Ahdaf Soueif, a prominent Egyptian-British novelist and public figure, has resigned from the British Museum’s Board of Trustees, citing the museum’s endorsement of the oil giant British Petroleum (BP) and its inaction regarding the restitution of cultural artifacts as some of the reasons for her resignation.
Soueif announced her decision in a public letter she published with the London Review of Books (LRB), writing: “My resignation was not in protest at a single issue; it was a cumulative response to the museum’s immovability on issues of critical concern to the people who should be its core constituency: the young and the less privileged.”
“In early 2016, I raised the issue of BP’s very high profile sponsorship of public exhibitions with the museum’s board, the chair of trustees and the director,” Soueif continued. “It was an education for me how little it seems to trouble anyone — even now, with environmental activists bringing ever bigger and more creative protests into the museum.”
At a press conference last week, British Museum director Hartwig Fischer announced unequivocally that his institution will continue endorsing BP as its sponsor. According to the Art Newspaper, Fischer said that the oil company has helped the museum “create learning opportunities,” adding, “this sort of support is vital to [the British Museum’s] mission.” Fischer’s controversial statement came after 78 prominent artists signed onto a letter demanding that the National Portrait Gallery, another London cultural institution, end its relationship with BP, which sponsors the institution’s annual Portrait Award.
“I can only think, therefore, that the museum, which has just reaffirmed its relationship with the oil giant, does not wish to alienate a section of the business community, and that this matters more than the legitimate and pressing concerns of young people across the planet – including the schoolchildren who are a target audience for the museum,” Soueif says in her letter.
Soueif is the author of the bestselling novel The Map of Love (1999), shortlisted for the Booker Prize in 1999 and translated into 28 languages, as well as other widely known novels and essays. She is a fellow of the Royal Society of Literature in the UK and the Lannan Foundation for Cultural Freedom in the United States, and a patron of the Palestine Solidarity Campaign and the Caine Prize for African Literature.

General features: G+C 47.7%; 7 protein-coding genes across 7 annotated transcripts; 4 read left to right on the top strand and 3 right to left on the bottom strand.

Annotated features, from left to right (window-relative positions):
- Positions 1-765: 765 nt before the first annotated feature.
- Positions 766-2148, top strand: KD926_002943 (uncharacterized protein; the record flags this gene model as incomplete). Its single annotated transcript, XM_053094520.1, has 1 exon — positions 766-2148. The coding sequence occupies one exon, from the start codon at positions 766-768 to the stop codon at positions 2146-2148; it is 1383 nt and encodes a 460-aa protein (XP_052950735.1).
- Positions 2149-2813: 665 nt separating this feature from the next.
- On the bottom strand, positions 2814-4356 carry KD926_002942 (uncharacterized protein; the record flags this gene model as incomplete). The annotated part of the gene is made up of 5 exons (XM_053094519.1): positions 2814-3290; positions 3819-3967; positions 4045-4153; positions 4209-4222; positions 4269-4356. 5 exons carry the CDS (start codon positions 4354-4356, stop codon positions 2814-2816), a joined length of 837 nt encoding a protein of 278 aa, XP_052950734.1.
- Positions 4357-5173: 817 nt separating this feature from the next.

In a statement sent to Hyperallergic yesterday evening, Richard Lambert, Chair of the British Museum Trustees, told Hyperallergic:
The Trustees regret Ahdaf Soueif’s decision to step down from the Board on which she has been a much valued voice since 2012. Ahdaf has made a significant contribution to the Board in all its endeavours and discussions, and has played a crucial role in deepening the British Museum’s engagement with Egypt and the wider Middle East, and with audiences and partners throughout the world.
In her letter, Soueif also criticized the British Museum for failing to respond to a 2018 French report penned by Senegalese economist Felwine Sarr and French art historian Bénédicte Savoy, recommending the full restitution of looted African artworks.
“The British Museum, born and bred in empire and colonial practice, is coming under scrutiny. And yet it hardly speaks,” Soueif wrote. “It is in a unique position to lead a conversation about the relationship of South to North, about common ground and human legacies and the bonds of history,” she said, adding that the museum’s credibility on the issue “would depend on the museum taking a clear position as an ally of coming generations.”
“The British Museum is not a good thing in and of itself,” Soueif writes, “It is good only to the extent that its influence in the world is for the good.” In 2016, British Prime Minister David Cameron reappointed Soueif for a second term on the museum’s board of trustees. Her current term was supposed to last until June 11, 2020. In her conclusion, Soueif writes, “I was sad to resign; sad to believe that it was the most useful thing I could do.”
Lebanese art dealer Georges Lotfi, who once helped authorities seize looted antiquities, is now accused of doing his own share of trafficking too.
An exhibition depicts how people have reimagined the medieval period in the centuries since, and how they have revealed their own interests and ideals with each new interpretation.
The Newark Museum of Art Presents Jazz Greats: Classic Photographs from the Bank of America Collection
Photographers Antony Armstrong Jones, Milt Hinton, Chuck Stewart, Barbara Morgan, and more capture a breadth of legendary and local musicians and performance artists. On view through August 21.
During his 84-year life, Liu Shiming helped shape a new Chinese cultural image rooted in the contributions and sacrifices of everyday people.
Playing at several film festivals this late summer, Ana Vaz’s It Is Night in America asks the viewer to take on unusual perspectives.
Art and photographs, publications from the 19th and 20th centuries, manuscripts, posters and more are set to cross the auction block on August 18.
The sealant used for gem-crusted ancient Maya teeth had medicinal properties that prevent tooth infections and decay, according to a new study.
Patrons can listen to a collection of 400 titles at the library and borrow them for up to three weeks.
The Los Angeles-based photographer offers an updated version of the mythologized American cowboy, calling rodeos “the traditional drag of America.”
At its core Line Berg’s Fra Far manifests the anguish of a family whose loved one is convicted of a serious crime.
At first, simply watching people read In Search of Lost Time might seem dull; by the end, you’ll be itching to read or reread it yourself.